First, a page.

Chile, Argentina trade barbs over Pascua Lama mine
SANTIAGO, Chile (AP) — Chile’s government said Tuesday it will respect the environmental regulator’s decision to block work on Barrick Gold’s Pascua-Lama mine despite harsh criticism from neighboring Argentina.
The $8.5 billion project straddling the Argentina-Chile border has faced problems including rising costs, falling gold prices and environmental lawsuits by indigenous communities in Chile.
The world’s largest gold company announced in October that it would suspend construction of the mine. In May 2013, Chile’s environmental regulator blocked work at Pascua-Lama, citing “very serious” violations of the work permit.
Argentine Mining Minister Jorge Mayoral recently lashed out at Chile, telling it to “put on its pants” and reach a decision on the project.
Chilean Mining Minister Aurora Williams responded Tuesday that Chile’s government will respect environmental authorities and said the mine’s future is up to the courts.
“We think Mayoral should explain his own opinions. We’re dealing with senior authorities in Argentina, and from that point of view, we already have a very clear opinion from Argentine President Cristina Fernandez,” Williams said.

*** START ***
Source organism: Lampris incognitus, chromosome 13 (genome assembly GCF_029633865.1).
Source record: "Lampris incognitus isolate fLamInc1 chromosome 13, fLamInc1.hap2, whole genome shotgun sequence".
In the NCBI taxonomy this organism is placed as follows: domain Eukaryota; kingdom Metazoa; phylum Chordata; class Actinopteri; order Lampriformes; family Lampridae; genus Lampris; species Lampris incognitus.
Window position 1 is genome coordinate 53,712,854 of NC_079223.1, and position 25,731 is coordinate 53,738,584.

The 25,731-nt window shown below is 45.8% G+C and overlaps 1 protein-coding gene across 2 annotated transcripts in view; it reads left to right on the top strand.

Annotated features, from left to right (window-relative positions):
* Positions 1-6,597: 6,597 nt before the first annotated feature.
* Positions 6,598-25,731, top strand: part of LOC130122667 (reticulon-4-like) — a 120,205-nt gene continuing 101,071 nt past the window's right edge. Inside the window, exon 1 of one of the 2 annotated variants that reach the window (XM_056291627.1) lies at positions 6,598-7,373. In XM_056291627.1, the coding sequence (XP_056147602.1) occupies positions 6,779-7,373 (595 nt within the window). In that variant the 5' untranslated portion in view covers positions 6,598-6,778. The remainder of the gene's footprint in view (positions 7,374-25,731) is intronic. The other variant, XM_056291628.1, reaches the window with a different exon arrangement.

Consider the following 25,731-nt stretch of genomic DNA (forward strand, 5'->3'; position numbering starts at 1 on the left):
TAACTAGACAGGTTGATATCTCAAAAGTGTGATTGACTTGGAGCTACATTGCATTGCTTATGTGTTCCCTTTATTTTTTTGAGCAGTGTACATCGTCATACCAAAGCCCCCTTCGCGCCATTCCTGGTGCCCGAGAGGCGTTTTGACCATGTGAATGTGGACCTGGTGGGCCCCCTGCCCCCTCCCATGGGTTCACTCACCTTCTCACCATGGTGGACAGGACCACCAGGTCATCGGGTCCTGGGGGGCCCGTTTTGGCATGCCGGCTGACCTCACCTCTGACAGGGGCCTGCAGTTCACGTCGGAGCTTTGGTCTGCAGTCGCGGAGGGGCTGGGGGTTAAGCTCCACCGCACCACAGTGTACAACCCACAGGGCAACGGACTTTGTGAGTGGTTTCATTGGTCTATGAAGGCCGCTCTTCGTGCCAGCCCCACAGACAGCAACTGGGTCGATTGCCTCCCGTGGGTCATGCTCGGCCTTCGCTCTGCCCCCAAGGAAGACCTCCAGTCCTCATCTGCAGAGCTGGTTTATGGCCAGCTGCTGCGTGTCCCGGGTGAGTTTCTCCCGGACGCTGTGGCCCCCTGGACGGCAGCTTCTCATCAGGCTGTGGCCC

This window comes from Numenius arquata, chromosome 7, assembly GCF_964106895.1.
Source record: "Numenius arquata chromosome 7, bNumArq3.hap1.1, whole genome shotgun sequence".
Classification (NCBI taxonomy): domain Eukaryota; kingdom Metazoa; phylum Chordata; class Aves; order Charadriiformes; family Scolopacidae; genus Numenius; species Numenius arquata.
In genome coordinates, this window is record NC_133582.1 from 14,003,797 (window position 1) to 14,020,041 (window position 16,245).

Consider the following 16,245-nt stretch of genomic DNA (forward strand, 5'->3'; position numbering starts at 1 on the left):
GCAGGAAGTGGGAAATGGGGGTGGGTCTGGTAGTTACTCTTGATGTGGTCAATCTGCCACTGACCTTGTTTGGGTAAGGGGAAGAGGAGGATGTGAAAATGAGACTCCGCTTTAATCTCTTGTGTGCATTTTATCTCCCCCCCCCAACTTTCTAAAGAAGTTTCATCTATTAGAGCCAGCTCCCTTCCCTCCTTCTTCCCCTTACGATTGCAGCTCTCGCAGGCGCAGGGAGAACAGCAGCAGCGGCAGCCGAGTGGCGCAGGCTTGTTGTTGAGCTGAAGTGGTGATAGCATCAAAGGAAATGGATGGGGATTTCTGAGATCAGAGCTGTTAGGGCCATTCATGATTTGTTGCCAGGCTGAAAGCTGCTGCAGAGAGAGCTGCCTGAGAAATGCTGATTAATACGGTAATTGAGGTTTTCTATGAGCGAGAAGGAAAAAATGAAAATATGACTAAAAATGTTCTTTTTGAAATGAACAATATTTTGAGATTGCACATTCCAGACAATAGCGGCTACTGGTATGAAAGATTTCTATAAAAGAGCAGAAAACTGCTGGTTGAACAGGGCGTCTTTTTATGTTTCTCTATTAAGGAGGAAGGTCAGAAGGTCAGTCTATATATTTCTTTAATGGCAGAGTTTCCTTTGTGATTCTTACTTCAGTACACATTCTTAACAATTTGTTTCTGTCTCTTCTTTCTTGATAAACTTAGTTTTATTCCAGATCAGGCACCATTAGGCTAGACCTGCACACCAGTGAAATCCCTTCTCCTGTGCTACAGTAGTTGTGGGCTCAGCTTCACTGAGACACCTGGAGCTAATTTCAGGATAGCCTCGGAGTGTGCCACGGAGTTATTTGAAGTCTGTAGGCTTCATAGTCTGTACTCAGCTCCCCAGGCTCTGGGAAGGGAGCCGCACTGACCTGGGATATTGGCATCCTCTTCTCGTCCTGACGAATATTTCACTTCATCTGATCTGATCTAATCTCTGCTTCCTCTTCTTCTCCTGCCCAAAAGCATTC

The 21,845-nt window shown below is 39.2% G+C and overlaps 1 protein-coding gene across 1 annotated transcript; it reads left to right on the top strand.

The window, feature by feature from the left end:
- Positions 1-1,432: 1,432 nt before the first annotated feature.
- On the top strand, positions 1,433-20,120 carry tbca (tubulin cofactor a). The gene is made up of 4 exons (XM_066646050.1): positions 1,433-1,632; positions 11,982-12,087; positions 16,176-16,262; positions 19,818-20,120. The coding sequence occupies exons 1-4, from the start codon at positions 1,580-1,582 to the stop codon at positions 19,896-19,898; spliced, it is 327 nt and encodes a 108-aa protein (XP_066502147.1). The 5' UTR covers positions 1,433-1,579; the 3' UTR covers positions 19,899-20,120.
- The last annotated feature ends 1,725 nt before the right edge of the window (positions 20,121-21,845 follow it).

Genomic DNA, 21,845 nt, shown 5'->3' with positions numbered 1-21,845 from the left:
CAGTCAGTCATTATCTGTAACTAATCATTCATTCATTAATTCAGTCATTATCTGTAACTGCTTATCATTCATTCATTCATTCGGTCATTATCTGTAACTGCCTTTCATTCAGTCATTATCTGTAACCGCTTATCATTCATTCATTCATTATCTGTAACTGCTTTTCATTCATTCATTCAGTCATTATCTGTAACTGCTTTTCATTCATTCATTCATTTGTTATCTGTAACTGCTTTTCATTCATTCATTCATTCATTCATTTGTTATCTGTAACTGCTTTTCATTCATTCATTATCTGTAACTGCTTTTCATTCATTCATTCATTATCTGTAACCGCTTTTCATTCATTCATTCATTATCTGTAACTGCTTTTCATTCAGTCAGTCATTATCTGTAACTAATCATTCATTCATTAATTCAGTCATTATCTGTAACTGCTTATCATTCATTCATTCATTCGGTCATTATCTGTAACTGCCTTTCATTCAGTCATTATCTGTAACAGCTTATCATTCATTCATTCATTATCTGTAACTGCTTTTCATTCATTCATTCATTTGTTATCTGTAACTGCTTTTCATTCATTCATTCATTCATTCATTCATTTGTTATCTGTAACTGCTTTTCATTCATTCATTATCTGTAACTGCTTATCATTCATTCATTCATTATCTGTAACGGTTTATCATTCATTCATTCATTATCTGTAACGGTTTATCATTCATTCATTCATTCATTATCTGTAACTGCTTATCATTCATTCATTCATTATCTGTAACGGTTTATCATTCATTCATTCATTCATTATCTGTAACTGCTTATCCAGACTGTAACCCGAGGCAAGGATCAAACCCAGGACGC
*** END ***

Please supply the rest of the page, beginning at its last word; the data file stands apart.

“We’re going to respect the environmental legislation,” she said. “Chile’s government has a very clear idea of how to act and react to projects like these.”
Members of Chile’s Diaguita indigenous community who live in the foothills of the world’s highest mine, say Pascua-Lama threatens their water supply and pollutes nearby glaciers.
Argentine authorities have insisted that Lama, their side of the bi-national project, will proceed with or without Chile by taking advantage of the infrastructure already in place for its Veladero mine, which is producing ore just downhill.
But most of Pascua-Lama’s estimated 18 million ounces of gold and 676 million ounces of silver are in Chile.
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